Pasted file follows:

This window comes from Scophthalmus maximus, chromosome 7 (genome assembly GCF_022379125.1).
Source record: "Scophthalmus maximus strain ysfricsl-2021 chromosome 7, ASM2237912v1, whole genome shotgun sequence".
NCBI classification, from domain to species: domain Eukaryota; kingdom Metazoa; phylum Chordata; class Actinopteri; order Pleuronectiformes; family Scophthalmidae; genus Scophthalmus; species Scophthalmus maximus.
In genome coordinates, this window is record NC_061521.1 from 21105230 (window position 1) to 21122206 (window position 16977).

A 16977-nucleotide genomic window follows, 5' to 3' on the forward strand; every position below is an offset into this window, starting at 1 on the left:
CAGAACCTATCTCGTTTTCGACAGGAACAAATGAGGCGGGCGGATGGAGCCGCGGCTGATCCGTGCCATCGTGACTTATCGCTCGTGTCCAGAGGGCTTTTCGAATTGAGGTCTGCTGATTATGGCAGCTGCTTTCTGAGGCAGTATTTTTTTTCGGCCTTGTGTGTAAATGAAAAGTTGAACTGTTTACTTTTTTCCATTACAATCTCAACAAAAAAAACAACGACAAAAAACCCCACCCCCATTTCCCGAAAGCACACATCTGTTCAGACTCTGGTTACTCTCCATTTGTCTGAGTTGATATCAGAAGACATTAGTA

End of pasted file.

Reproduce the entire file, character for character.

This window comes from Scophthalmus maximus, chromosome 7 (genome assembly GCF_022379125.1).
Source record: "Scophthalmus maximus strain ysfricsl-2021 chromosome 7, ASM2237912v1, whole genome shotgun sequence".
NCBI classification, from domain to species: domain Eukaryota; kingdom Metazoa; phylum Chordata; class Actinopteri; order Pleuronectiformes; family Scophthalmidae; genus Scophthalmus; species Scophthalmus maximus.
In genome coordinates, this window is record NC_061521.1 from 21105230 (window position 1) to 21122206 (window position 16977).

A 16977-nucleotide genomic window follows, 5' to 3' on the forward strand; every position below is an offset into this window, starting at 1 on the left:
CAGAACCTATCTCGTTTTCGACAGGAACAAATGAGGCGGGCGGATGGAGCCGCGGCTGATCCGTGCCATCGTGACTTATCGCTCGTGTCCAGAGGGCTTTTCGAATTGAGGTCTGCTGATTATGGCAGCTGCTTTCTGAGGCAGTATTTTTTTTCGGCCTTGTGTGTAAATGAAAAGTTGAACTGTTTACTTTTTTCCATTACAATCTCAACAAAAAAAACAACGACAAAAAACCCCACCCCCATTTCCCGAAAGCACACATCTGTTCAGACTCTGGTTACTCTCCATTTGTCTGAGTTGATATCAGAAGACATTAGTA